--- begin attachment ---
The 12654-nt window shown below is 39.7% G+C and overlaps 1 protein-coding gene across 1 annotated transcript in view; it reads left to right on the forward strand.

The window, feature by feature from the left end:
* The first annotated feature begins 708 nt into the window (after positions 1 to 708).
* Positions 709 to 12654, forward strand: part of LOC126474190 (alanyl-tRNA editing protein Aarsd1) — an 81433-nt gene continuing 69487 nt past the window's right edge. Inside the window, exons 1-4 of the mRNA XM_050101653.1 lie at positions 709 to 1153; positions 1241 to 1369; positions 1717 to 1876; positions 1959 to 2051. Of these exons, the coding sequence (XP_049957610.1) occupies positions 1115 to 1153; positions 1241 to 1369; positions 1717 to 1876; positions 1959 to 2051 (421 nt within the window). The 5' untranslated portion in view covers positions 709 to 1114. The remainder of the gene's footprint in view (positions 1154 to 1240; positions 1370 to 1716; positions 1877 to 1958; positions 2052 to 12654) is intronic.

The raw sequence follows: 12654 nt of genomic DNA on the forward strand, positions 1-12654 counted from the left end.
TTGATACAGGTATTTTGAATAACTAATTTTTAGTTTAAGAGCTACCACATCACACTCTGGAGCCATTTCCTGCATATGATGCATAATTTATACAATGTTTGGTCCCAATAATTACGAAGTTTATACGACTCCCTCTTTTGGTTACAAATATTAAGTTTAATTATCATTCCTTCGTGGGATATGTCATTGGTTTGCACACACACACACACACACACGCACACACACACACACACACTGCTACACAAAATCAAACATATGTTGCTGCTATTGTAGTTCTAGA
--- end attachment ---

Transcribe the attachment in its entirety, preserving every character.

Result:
The 12654-nt window shown below is 39.7% G+C and overlaps 1 protein-coding gene across 1 annotated transcript in view; it reads left to right on the forward strand.

The window, feature by feature from the left end:
* The first annotated feature begins 708 nt into the window (after positions 1 to 708).
* Positions 709 to 12654, forward strand: part of LOC126474190 (alanyl-tRNA editing protein Aarsd1) — an 81433-nt gene continuing 69487 nt past the window's right edge. Inside the window, exons 1-4 of the mRNA XM_050101653.1 lie at positions 709 to 1153; positions 1241 to 1369; positions 1717 to 1876; positions 1959 to 2051. Of these exons, the coding sequence (XP_049957610.1) occupies positions 1115 to 1153; positions 1241 to 1369; positions 1717 to 1876; positions 1959 to 2051 (421 nt within the window). The 5' untranslated portion in view covers positions 709 to 1114. The remainder of the gene's footprint in view (positions 1154 to 1240; positions 1370 to 1716; positions 1877 to 1958; positions 2052 to 12654) is intronic.

The raw sequence follows: 12654 nt of genomic DNA on the forward strand, positions 1-12654 counted from the left end.
TTGATACAGGTATTTTGAATAACTAATTTTTAGTTTAAGAGCTACCACATCACACTCTGGAGCCATTTCCTGCATATGATGCATAATTTATACAATGTTTGGTCCCAATAATTACGAAGTTTATACGACTCCCTCTTTTGGTTACAAATATTAAGTTTAATTATCATTCCTTCGTGGGATATGTCATTGGTTTGCACACACACACACACACACACGCACACACACACACACACACTGCTACACAAAATCAAACATATGTTGCTGCTATTGTAGTTCTAGA